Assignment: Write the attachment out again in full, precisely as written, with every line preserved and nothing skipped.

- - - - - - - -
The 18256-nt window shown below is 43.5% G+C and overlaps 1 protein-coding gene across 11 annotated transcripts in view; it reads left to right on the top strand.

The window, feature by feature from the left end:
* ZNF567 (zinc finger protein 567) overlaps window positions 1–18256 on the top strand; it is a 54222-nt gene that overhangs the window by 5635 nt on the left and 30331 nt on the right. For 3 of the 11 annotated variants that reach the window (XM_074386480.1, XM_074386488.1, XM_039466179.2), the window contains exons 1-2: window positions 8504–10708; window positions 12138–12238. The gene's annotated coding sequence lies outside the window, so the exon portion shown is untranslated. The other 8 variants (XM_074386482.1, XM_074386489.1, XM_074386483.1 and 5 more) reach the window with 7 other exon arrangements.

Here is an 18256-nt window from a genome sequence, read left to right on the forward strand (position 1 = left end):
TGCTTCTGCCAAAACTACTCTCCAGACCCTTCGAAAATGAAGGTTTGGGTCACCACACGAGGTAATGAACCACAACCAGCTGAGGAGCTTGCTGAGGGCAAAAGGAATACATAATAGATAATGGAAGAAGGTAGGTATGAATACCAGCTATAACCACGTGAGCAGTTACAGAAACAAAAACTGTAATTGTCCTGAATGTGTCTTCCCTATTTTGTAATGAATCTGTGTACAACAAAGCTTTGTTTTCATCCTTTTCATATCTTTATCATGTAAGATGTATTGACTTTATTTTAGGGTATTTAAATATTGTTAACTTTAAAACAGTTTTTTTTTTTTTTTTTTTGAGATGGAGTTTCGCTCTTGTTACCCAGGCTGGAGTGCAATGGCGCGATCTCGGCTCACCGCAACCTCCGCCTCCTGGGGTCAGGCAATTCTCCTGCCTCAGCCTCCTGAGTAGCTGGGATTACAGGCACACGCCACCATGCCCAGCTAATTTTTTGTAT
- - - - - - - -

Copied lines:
The 18256-nt window shown below is 43.5% G+C and overlaps 1 protein-coding gene across 11 annotated transcripts in view; it reads left to right on the top strand.

The window, feature by feature from the left end:
* ZNF567 (zinc finger protein 567) overlaps window positions 1–18256 on the top strand; it is a 54222-nt gene that overhangs the window by 5635 nt on the left and 30331 nt on the right. For 3 of the 11 annotated variants that reach the window (XM_074386480.1, XM_074386488.1, XM_039466179.2), the window contains exons 1-2: window positions 8504–10708; window positions 12138–12238. The gene's annotated coding sequence lies outside the window, so the exon portion shown is untranslated. The other 8 variants (XM_074386482.1, XM_074386489.1, XM_074386483.1 and 5 more) reach the window with 7 other exon arrangements.

Here is an 18256-nt window from a genome sequence, read left to right on the forward strand (position 1 = left end):
TGCTTCTGCCAAAACTACTCTCCAGACCCTTCGAAAATGAAGGTTTGGGTCACCACACGAGGTAATGAACCACAACCAGCTGAGGAGCTTGCTGAGGGCAAAAGGAATACATAATAGATAATGGAAGAAGGTAGGTATGAATACCAGCTATAACCACGTGAGCAGTTACAGAAACAAAAACTGTAATTGTCCTGAATGTGTCTTCCCTATTTTGTAATGAATCTGTGTACAACAAAGCTTTGTTTTCATCCTTTTCATATCTTTATCATGTAAGATGTATTGACTTTATTTTAGGGTATTTAAATATTGTTAACTTTAAAACAGTTTTTTTTTTTTTTTTTTTGAGATGGAGTTTCGCTCTTGTTACCCAGGCTGGAGTGCAATGGCGCGATCTCGGCTCACCGCAACCTCCGCCTCCTGGGGTCAGGCAATTCTCCTGCCTCAGCCTCCTGAGTAGCTGGGATTACAGGCACACGCCACCATGCCCAGCTAATTTTTTGTAT